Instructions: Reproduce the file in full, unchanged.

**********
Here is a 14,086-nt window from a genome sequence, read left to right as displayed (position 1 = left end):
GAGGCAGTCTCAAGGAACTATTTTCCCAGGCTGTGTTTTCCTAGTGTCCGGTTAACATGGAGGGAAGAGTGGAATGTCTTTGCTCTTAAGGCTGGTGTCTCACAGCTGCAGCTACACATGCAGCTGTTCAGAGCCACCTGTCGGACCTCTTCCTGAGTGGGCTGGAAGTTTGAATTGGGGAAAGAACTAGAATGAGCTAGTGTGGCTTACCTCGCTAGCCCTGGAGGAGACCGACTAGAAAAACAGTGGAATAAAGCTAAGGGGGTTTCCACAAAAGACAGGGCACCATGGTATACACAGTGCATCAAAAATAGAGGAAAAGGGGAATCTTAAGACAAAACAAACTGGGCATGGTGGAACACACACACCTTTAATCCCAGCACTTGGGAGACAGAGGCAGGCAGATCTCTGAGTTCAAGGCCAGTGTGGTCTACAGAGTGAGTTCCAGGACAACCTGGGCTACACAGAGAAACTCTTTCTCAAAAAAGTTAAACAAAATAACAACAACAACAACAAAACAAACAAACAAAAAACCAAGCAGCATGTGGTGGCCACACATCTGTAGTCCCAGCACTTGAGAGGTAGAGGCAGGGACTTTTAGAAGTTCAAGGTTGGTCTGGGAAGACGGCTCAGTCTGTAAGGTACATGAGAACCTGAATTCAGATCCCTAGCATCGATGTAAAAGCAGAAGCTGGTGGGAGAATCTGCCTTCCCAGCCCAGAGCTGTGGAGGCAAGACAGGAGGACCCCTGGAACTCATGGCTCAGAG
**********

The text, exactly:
Here is a 14,086-nt window from a genome sequence, read left to right as displayed (position 1 = left end):
GAGGCAGTCTCAAGGAACTATTTTCCCAGGCTGTGTTTTCCTAGTGTCCGGTTAACATGGAGGGAAGAGTGGAATGTCTTTGCTCTTAAGGCTGGTGTCTCACAGCTGCAGCTACACATGCAGCTGTTCAGAGCCACCTGTCGGACCTCTTCCTGAGTGGGCTGGAAGTTTGAATTGGGGAAAGAACTAGAATGAGCTAGTGTGGCTTACCTCGCTAGCCCTGGAGGAGACCGACTAGAAAAACAGTGGAATAAAGCTAAGGGGGTTTCCACAAAAGACAGGGCACCATGGTATACACAGTGCATCAAAAATAGAGGAAAAGGGGAATCTTAAGACAAAACAAACTGGGCATGGTGGAACACACACACCTTTAATCCCAGCACTTGGGAGACAGAGGCAGGCAGATCTCTGAGTTCAAGGCCAGTGTGGTCTACAGAGTGAGTTCCAGGACAACCTGGGCTACACAGAGAAACTCTTTCTCAAAAAAGTTAAACAAAATAACAACAACAACAACAAAACAAACAAACAAAAAACCAAGCAGCATGTGGTGGCCACACATCTGTAGTCCCAGCACTTGAGAGGTAGAGGCAGGGACTTTTAGAAGTTCAAGGTTGGTCTGGGAAGACGGCTCAGTCTGTAAGGTACATGAGAACCTGAATTCAGATCCCTAGCATCGATGTAAAAGCAGAAGCTGGTGGGAGAATCTGCCTTCCCAGCCCAGAGCTGTGGAGGCAAGACAGGAGGACCCCTGGAACTCATGGCTCAGAG